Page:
This got me thinking about how harmful a testing culture is for our students. I'm not just talking about standardized high-stakes tests, but all tests that are designed to measure learning out of the context for which that learning needs to be used.
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People always say, "We need tests because life is full of tests." That's nonsense. Life isn't full of tests. It's full of assessments. As an adult, I can count the number of tests I've had to take since college on 1 hand. As adults, we do stuff and either succeed or learn to do something differently the next time. If I make pancakes for my kids, I don't need to pass a test first to do it. I just make them. And if they are awful, I either fix the recipe or get asked to make omelets next time.
That's life. Trial and error.
The vast majority of adults don't take tests, but we are constantly tested (assessed would be a better word), and we get lots of feedback. When we prepare kids for a world of taking tests, we don't prepare them for the real world which will require them to process the feedback they constantly get from their assessments. Testing forces them to see things as black and white, success or failure. It teaches them that either they know something, or they don't. It doesn't teach them to learn what they don't know.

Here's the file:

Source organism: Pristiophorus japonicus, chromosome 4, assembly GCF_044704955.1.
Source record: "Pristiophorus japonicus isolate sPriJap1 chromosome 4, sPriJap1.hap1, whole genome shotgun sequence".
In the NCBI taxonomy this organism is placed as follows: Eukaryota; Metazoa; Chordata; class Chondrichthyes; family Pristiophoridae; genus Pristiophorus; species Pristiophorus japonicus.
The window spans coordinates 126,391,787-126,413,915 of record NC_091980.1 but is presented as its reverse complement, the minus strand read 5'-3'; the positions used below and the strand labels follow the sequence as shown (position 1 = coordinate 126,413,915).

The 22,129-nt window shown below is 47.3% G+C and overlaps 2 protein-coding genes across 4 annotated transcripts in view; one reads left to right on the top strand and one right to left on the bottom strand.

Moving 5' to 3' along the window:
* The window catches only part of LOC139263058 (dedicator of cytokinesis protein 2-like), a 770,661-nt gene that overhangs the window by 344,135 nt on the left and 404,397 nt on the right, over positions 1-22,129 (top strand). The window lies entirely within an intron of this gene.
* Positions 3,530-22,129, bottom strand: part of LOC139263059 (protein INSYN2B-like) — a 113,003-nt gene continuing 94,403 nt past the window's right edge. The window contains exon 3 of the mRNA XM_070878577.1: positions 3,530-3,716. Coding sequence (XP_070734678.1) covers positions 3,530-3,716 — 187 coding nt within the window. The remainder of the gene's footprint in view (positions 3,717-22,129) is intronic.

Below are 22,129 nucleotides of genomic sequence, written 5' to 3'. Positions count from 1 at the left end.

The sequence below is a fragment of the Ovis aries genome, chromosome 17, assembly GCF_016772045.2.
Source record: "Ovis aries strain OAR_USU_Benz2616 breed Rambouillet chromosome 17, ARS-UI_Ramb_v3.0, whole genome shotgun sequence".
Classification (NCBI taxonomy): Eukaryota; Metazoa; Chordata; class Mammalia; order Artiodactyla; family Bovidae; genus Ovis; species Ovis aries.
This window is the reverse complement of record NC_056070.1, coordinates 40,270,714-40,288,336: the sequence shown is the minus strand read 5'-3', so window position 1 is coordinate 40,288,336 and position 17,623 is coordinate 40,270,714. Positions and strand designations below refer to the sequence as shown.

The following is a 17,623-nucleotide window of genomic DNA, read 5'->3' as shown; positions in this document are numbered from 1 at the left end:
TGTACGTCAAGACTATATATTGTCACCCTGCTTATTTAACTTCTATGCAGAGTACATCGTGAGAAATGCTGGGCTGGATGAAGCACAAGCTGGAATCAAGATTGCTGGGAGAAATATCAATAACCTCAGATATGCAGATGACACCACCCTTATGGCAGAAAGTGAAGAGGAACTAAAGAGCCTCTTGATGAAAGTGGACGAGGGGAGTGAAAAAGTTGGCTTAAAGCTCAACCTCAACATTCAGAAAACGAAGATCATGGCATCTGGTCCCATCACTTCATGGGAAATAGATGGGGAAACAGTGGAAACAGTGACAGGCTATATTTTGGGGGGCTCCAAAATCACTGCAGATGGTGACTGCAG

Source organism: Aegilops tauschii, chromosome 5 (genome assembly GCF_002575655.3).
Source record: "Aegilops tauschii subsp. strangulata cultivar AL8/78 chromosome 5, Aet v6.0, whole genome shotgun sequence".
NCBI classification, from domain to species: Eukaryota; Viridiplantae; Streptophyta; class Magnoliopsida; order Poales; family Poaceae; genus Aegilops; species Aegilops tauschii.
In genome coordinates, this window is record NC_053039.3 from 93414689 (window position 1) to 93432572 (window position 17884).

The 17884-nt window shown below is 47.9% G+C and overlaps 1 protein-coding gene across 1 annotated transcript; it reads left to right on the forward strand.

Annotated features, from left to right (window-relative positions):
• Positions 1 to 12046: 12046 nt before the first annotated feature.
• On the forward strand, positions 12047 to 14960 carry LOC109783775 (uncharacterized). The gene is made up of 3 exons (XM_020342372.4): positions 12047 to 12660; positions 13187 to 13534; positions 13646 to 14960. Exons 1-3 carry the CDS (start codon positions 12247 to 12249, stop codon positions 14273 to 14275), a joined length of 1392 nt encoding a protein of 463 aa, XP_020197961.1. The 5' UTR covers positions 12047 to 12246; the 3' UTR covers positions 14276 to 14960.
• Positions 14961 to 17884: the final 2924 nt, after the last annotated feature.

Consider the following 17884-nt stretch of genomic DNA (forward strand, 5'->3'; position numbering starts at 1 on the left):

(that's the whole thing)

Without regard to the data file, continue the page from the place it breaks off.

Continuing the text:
Testing teaches our students not to be the life-long learners that we so often preach about in schools, but upon which we so rarely focus our efforts.
If we really care about our students being life long learners, we need to start assessing them in a way that encourages them to learn from their mistakes. We need to move away from a culture of testing and towards a culture of meaningful, relevant assessment that mirrors what students will see when they leave our schools.